It's that time again — time for pumpkins to appear on doorsteps, children to dream up the perfect costume, and parents to scheme about how to take their kids' candy away within hours of the jack-o'-lanterns' going dark tomorrow. Easter and Valentine's Day, alongside Halloween, are holidays that provoke candy anxiety among parents worried about obesity and tooth decay. Parents scheme to replace the edible loot with some other kind of loot. I once read about two families that have rituals involving the Great Pumpkin and the Sugar Witch, who appear after Halloween to relieve the kids of their candy. In return, they leave a small toy.

Extreme candyphobia goes beyond holidays. Some schools have a zero-tolerance policy on candy. A friend's daughter came home from kindergarten in tears after being chastised because her mom included a Hershey's Kiss in her lunch. This demonization of candy does nothing to make kids healthier or teach them about reasonable indulgence.

There is something just plain stingy, even a little mean, about taking candy from children. Does no one remember the thrill of having a pile of Halloween candy, knowing that it was all yours to sort and savor as you wished?... This Halloween night, I'll watch my kids dump their candy on the floor, sort it by type and then carefully choose which kind to eat first. Instead of fussing about how soon I can get that candy out of their hands, I'll forage through our trick-or-treat leftovers, trying to figure out whether I like Reese's peanut butter cups or Kit Kats better, and realize I need to try just one more of each before making my final decision.

Amidst today’s absorption with healthy eating, few parents can admit they let their children eat candy without, in the next breath, describing the healthy food they feed her children. Fears that today’s children eat vast amounts of sweets and won’t really be able to titrate their hauls and savor them at their own pace are even hard for well-intentioned parents to totally overcome. “Our rules for holiday candy are simple,” she writes. “On the holiday, the children can eat as much as they want”… then it’s confiscated. Countless dieters will recognize the similarity to the pig-out the night before beginning the next diet.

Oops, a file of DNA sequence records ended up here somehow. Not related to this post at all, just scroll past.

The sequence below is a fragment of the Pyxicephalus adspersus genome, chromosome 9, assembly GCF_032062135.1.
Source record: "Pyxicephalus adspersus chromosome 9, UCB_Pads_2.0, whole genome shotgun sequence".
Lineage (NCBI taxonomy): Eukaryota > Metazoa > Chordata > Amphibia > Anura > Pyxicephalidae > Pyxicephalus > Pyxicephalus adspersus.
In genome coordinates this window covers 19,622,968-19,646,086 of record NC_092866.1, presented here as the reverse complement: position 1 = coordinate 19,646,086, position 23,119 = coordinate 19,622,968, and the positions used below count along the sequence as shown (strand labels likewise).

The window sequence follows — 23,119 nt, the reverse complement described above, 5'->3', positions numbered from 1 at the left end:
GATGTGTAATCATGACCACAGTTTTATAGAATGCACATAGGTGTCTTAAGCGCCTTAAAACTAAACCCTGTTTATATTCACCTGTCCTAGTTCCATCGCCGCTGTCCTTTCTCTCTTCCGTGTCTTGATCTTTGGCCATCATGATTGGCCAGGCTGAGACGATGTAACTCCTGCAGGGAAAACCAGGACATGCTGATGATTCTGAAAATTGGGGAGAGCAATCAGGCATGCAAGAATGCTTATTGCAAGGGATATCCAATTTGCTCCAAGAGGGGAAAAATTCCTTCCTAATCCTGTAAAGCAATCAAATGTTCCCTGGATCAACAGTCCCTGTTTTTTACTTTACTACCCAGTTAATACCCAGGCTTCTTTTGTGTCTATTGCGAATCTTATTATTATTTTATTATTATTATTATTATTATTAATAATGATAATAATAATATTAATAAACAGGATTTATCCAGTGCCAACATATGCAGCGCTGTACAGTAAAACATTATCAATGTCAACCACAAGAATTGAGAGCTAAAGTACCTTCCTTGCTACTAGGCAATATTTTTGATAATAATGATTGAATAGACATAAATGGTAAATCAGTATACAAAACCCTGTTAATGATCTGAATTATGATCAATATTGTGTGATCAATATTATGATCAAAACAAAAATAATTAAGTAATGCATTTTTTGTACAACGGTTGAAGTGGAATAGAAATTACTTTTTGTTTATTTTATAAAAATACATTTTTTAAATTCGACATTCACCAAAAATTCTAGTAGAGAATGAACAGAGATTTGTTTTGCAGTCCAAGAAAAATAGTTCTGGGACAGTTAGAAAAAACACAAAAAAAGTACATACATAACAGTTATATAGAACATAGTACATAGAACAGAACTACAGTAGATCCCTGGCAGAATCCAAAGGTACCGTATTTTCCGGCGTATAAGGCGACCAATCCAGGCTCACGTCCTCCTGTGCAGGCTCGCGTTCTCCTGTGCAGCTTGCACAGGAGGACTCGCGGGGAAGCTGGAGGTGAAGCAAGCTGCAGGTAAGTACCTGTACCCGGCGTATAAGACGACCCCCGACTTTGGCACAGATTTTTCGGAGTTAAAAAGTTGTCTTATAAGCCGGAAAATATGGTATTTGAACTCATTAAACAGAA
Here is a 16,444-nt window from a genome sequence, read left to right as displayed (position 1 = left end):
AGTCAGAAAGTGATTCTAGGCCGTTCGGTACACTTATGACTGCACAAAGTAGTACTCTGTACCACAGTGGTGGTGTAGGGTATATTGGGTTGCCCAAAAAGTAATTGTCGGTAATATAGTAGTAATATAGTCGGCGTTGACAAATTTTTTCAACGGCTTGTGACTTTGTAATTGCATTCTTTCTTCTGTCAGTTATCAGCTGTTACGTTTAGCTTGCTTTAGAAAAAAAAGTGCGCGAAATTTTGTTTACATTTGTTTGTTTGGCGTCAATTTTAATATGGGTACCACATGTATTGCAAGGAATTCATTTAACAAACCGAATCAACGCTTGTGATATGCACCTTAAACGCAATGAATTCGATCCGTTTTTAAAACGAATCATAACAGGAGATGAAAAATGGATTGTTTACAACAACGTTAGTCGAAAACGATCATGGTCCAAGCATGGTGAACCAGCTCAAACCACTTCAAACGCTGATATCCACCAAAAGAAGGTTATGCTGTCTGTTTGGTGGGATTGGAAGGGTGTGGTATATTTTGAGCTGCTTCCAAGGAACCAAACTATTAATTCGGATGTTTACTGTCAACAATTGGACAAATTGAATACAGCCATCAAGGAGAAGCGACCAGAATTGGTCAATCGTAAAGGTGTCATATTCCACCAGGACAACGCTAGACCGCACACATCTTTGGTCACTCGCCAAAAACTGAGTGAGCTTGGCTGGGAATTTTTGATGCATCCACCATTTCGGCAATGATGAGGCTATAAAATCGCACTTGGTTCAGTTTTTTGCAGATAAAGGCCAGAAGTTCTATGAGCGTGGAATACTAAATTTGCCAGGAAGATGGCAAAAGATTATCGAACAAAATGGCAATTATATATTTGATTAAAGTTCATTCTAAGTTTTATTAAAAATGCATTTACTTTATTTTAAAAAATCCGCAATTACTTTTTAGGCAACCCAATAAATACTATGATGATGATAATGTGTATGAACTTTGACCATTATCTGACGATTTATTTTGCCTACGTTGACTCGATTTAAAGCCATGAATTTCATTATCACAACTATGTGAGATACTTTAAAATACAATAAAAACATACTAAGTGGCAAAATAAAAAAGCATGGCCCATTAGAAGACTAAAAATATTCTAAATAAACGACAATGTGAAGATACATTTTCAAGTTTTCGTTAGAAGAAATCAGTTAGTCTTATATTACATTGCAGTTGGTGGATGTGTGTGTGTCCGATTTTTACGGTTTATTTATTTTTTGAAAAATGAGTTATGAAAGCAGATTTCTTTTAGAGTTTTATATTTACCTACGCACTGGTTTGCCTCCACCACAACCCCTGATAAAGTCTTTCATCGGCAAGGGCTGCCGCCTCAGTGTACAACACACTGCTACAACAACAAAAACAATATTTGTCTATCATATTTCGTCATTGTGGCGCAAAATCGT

Connecticut parents aren’t the only ones with children worried about sweets being packed in their school lunches for fear of being singled out. In Newburyport, Massachusetts, public schools have made candy illegal (whole milk, too), telling parents what is allowed in their child’s lunch boxes from home. “The ban is part of the school district's newly adopted wellness policy, which [Superintendent Kevin] Lyons said, was developed over the past year in an attempt to address the rising tide of childhood obesity and skyrocketing number of cases of childhood onset diabetes,” according to the Newburyport News.

Another Halloween legend

Halloween brings out another trick-or-treat fear among parents: of a madman handing out razor blades in apples and poisoned candy.

Did you know that, just like evil sugar stories, the Halloween sadist is an urban legend, too?